In my last post I spoke of my desire to see how big the digital activism “iceberg” is, to study the many unnoticed actions that precede highly visible “Twitter Revolutions” and mass digital mobilizations. In my current task for the Global Digital Activism Data Set I am inputting posts from Global Voices‘ “cyber-activism” category. I started out with recent cases and am now back in 2007. And 2007 is interesting.
In 2007, few of the dramatic digital activism cases had yet occurred, but you can see the seeds of mass mobilization. So far, one of the biggest predictor of mass mobilization seems to be active and politically-aware digital communities and smaller digital campaigns. Here I’ll present three examples of the pre-cursors to major digital mobilizations.
Colombia’s great digital mobilization is One Million Voices Against the FARC, a massive international protest movement in the winter of 2008 against the terrorism perpetrated by FARC guerrillas. However, there were several digital precursors to this action. Back in the spring of 2007, bloggers started talking about their own lack of political engagement. One blogger even wrote about the FARC: “There are more than 3 thousand Colombians kidnapped at this moment, which under no circumstance should be allowed.” That same year, a smaller digital anti-FARC campaign was started, Free Emanuel, a popular blog-based campaign to free a young child held hostage by the FARC. Also in that year bloggers helped to organize Colombia’s first Internet Week, both a sign of the growing digital engagement of Colombian society and of netizen’s ability to self-organize. In fact, Colombia had been using digital technology for activism for almost a decade: the transparency web site Congreso Visible was founded in 1998.
There are other examples of netizen coordination predating important acts of digital activism. The Kenyan Blogs Webring, a community of cross-linking blogs, was born in 2004. Mzalendo: Eye on Kenyan Parliament, one of the first digital transparency initiatives in Sub-Saharan Africa, was created by one of the web ring’s founders in 2006. In early 2008, members of the webring came together to create the SMS mapping software platform Ushahidi in the aftermath of a violently contested election. Ushahidi is now probably the most prominent and widely used piece of software created specifically for activists.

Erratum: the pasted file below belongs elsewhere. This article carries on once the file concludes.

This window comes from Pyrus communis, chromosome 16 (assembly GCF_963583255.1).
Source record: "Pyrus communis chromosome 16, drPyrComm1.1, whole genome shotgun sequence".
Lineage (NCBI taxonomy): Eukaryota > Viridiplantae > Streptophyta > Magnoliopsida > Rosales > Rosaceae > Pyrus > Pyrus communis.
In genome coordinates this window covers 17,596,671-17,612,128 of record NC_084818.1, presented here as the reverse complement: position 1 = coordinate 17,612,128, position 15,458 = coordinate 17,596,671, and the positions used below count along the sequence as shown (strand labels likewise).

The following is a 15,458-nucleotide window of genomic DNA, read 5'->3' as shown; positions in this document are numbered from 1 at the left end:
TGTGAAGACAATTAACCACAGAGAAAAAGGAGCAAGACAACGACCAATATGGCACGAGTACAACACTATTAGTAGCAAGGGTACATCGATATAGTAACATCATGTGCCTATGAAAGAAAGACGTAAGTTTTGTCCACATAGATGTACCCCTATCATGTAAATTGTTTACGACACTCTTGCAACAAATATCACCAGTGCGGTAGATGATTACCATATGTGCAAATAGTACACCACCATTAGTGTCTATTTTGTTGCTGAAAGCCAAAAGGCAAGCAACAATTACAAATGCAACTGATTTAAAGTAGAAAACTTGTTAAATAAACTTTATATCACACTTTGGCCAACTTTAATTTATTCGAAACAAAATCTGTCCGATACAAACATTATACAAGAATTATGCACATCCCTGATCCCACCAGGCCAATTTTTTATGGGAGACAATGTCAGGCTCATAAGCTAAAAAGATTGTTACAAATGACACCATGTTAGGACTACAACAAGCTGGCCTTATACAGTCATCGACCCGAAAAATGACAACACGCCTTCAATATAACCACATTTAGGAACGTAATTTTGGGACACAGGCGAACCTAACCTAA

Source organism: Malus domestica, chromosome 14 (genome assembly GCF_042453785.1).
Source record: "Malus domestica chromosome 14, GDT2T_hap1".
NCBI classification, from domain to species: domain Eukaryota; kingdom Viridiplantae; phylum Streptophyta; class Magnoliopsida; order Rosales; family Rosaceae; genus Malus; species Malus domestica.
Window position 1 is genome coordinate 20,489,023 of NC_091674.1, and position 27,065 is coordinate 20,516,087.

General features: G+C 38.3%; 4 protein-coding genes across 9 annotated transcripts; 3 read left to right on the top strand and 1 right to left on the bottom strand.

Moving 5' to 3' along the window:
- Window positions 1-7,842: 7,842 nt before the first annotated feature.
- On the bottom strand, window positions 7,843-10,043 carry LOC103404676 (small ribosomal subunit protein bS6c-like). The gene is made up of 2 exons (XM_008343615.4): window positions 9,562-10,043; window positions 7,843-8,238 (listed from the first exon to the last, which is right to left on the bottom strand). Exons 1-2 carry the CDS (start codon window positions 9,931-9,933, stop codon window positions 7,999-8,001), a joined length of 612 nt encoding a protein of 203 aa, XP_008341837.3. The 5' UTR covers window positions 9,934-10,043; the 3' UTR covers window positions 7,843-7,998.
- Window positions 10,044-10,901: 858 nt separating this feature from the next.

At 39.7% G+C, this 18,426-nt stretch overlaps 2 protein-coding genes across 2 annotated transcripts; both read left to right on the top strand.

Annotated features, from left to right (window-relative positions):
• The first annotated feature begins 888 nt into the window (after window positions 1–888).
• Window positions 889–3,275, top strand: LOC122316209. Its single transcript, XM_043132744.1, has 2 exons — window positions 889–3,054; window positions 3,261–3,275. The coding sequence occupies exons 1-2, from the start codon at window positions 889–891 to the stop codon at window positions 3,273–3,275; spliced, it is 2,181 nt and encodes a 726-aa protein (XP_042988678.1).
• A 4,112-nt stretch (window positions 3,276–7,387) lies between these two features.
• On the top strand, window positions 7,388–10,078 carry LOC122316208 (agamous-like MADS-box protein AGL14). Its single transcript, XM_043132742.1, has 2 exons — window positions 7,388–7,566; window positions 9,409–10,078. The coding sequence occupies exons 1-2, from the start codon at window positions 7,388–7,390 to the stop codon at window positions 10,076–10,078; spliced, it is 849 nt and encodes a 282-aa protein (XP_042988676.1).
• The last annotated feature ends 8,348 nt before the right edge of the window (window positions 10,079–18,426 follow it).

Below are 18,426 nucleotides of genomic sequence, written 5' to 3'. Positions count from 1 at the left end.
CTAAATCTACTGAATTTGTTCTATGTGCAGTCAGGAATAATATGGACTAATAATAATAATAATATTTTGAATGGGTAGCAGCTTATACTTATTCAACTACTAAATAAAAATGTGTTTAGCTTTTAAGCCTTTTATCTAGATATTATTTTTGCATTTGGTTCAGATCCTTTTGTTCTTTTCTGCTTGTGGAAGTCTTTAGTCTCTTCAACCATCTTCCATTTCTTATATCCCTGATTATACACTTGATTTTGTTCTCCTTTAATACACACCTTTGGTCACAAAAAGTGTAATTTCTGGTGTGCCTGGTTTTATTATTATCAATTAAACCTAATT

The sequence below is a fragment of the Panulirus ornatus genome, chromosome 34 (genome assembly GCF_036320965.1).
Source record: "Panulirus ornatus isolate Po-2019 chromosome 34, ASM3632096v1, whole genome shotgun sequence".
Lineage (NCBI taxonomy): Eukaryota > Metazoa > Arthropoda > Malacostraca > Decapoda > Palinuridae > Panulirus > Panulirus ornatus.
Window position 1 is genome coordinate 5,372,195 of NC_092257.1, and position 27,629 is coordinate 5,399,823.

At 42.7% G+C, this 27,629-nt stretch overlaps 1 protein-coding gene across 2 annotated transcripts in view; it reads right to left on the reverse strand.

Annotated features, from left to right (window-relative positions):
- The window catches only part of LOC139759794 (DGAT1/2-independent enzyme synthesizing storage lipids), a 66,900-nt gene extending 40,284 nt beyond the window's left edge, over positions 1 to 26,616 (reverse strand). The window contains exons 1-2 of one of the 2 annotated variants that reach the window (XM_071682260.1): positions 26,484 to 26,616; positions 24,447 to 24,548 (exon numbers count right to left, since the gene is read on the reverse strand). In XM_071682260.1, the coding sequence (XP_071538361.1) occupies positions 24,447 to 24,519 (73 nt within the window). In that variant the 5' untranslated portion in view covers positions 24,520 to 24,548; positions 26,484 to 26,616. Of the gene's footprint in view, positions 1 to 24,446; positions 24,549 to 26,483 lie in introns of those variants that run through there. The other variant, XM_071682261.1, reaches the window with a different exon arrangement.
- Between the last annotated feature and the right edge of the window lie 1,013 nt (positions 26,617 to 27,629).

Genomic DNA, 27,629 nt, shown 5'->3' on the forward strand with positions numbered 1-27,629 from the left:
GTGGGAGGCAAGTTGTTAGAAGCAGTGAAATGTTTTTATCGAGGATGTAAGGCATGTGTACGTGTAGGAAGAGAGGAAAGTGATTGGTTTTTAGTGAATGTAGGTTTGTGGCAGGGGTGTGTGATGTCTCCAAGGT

And yes, what about Iran, the most dramatic of digitally-enabled protest? Before people came out on the streets in June of 2009, Iran already had a vibrant and politically-engaged blogosphere, had already seen mass digital campaigns like One Million Signatures for women’s rights of 2006, the 14Mordad blog campaign to free jailed students in 2007, and the 2008 Google-bomb campaign in support of Gaza. There was certainly no guarantee of mass digital mobilization, but multiple contributing factors were present a year before the 2009 protests.
None of this implies the direct causation of a technologically deterministic statement like “strong blogosphere = revolution” but, as in the analogue era, the ability of members of an opposition to create dense networks where they can discuss, coordinate, and mobilize offline make these kinds of actions more likely.
The moral here is not that certain digital contexts lead inexorably to digital revolutions, only to encourage those who seek to read the digital tea leaves to look at the causal factors that have preceded mass mobilizations in the past and to look for the telling details in current cases of digital contestation.
Images: Mark Petersen, DataBlog, Touch Iran